For the last 15 years, British documentarian Kim Longinotto’s work has focused on controversial issues concerning women from around world – from female circumcision in Kenya in The Day I Will Never Forget (2003) to cross-dressing in Japan in Shinjuku Boys (1995). Divorce Iranian Style was co-directed with ‘twice-divorced’ Iranian anthropologist Ziba Mir-Hosseini. Filmed inside an Iranian divorce court – after an 18-month wait to obtain permission – the film explores five cases and five fascinating and strong but very different women.
Rather than the exposé of ‘barbaric’ Iranian law the title seems to promise, we get a film that attempts to show the reality of how the legal system affects people’s lives. We meet Judge Deldar (which means ‘sweetheart’), a cleric and expert in Islamic law, who gradually becomes the film’s human centre. Delivering such hilarious statements (to Western ears) as ‘You must make yourself attractive so that he returns to your marriage’, he also displays endless patience in dealing with the near-hysterical Maryam who is fighting to keep her children. We see him sometimes torn but more often treading carefully between the written law and its practical implications.
Although the law seems hopelessly biased towards men we see how women use the few grounds for divorce they are allowed, such as insanity or impotence, to extricate themselves from unhappy marriages. Sixteen-year-old Ziba (not Mir-Hosseini) demands a sanity test for her husband although she also rails against his more prosaic faults – ‘everything stinks of cigarettes’ – at the same time openly bargaining with him to agree to a divorce by mutual consent – ‘for God’s sake, agree, then I’ll withdraw the complaint’, she whispers. However, in most cases it is the legal requirement that a man pays compensation to the wife he is divorcing that seems to be at the centre of all negotiations.
At times, the warring families seem like guests from Jerry Springer – perhaps this is evidence of how universal these issues are. But this is as far from reality TV as it is from the ‘documentarian-as-star’ films of Michael Moore and Morgan Spurlock. This, like all Longinotto’s films, harks back to an earlier, less compromised era of documentary filmmaking, to films such as the Maysles Brothers’ Salesman (1969) – which give a greater understanding of their subjects by allowing them to show their humanity.
In interviews, Albert Maysles is consistently adamant that he was recording something very close to objective reality in his films – the presence of the camera and film crew was quickly ignored by the subjects, he argues. It seems to be the case here too: the protagonists are certainly more interested in the legal proceedings, and if they are ‘performing’ in any way, it’s in an attempt to influence the judge. But there are also great moments when this appearance of objectivity breaks down. At one point Maryam, who is denying tearing up a court order, asks the ‘film women’ to corroborate her story. A voice, presumably Mir-Hosseini’s, bends the truth very slightly by only stating what she saw and not what she knows. Despite the objectivity of the camera the filmmakers are clear in their sympathies – at one point a voice from behind the camera says to a dismayed husband: ‘It serves you right for marrying a 14-year-old girl.’ A great natural moment occurs when, with court room empty, the secretary’s seven-year-old daughter Paniz takes the judge’s seat and starts admonishing an imaginary husband. The result is something possibly more honest than the Maysles’s ‘fly-on-the-wall’; it should perhaps simply be called ‘camera-in-the-room’.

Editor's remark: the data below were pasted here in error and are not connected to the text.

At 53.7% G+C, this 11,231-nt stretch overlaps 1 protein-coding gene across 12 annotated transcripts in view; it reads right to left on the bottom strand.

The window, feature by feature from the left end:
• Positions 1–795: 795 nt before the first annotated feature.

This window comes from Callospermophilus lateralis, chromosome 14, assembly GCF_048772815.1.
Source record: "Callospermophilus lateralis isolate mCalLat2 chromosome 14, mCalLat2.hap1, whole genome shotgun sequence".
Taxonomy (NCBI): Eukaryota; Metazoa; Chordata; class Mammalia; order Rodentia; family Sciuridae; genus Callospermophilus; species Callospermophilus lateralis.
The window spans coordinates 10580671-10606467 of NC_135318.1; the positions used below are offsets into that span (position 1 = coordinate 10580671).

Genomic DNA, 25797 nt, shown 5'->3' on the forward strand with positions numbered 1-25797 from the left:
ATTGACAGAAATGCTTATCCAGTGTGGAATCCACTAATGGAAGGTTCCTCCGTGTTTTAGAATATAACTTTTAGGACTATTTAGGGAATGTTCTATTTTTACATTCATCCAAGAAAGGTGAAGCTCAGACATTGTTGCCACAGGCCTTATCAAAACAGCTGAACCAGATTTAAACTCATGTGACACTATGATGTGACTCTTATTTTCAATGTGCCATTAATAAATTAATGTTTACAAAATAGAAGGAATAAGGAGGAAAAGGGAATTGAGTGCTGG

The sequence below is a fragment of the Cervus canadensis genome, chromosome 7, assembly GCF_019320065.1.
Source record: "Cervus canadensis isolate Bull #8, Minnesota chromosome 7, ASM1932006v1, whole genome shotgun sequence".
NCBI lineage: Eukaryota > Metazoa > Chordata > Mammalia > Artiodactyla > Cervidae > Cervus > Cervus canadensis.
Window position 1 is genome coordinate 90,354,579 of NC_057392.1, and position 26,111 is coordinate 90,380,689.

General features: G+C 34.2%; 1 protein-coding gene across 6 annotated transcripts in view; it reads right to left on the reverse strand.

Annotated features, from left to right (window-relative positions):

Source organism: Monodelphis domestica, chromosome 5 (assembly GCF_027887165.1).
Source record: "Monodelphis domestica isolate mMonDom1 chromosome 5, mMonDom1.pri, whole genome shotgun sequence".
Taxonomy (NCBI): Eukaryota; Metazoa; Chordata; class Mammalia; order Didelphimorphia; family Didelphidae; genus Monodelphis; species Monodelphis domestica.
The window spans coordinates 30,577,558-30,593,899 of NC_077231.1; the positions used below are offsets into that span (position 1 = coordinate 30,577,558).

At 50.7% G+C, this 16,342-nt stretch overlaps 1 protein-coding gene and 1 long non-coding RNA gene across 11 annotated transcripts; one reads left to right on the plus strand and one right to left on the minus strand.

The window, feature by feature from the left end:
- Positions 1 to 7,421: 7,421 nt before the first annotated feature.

With the minimal voice-over stating facts rather than passing judgements, the film is something of an antidote to the ‘fanatical angry culture’ prevalent in news films. But perhaps most importantly, it refuses to show Middle-Eastern women as subservient and powerless. The strength of character of all five women are unmatched by their male counterparts. Massi’s calm determination in the face of court bureaucracy (they lose her file) and her humiliated husband crying, ‘Sir, I can’t live like this’ is contrasted with Ziba’s mixture of emotional tears and whispered deal-making. Saddest of all is Maryam, who, in a desperate bid to keep her children, tries bargaining (‘can I just keep one’), crying and openly lying. For all this, Divorce Iranian Style is an honest, truthful and most importantly human film.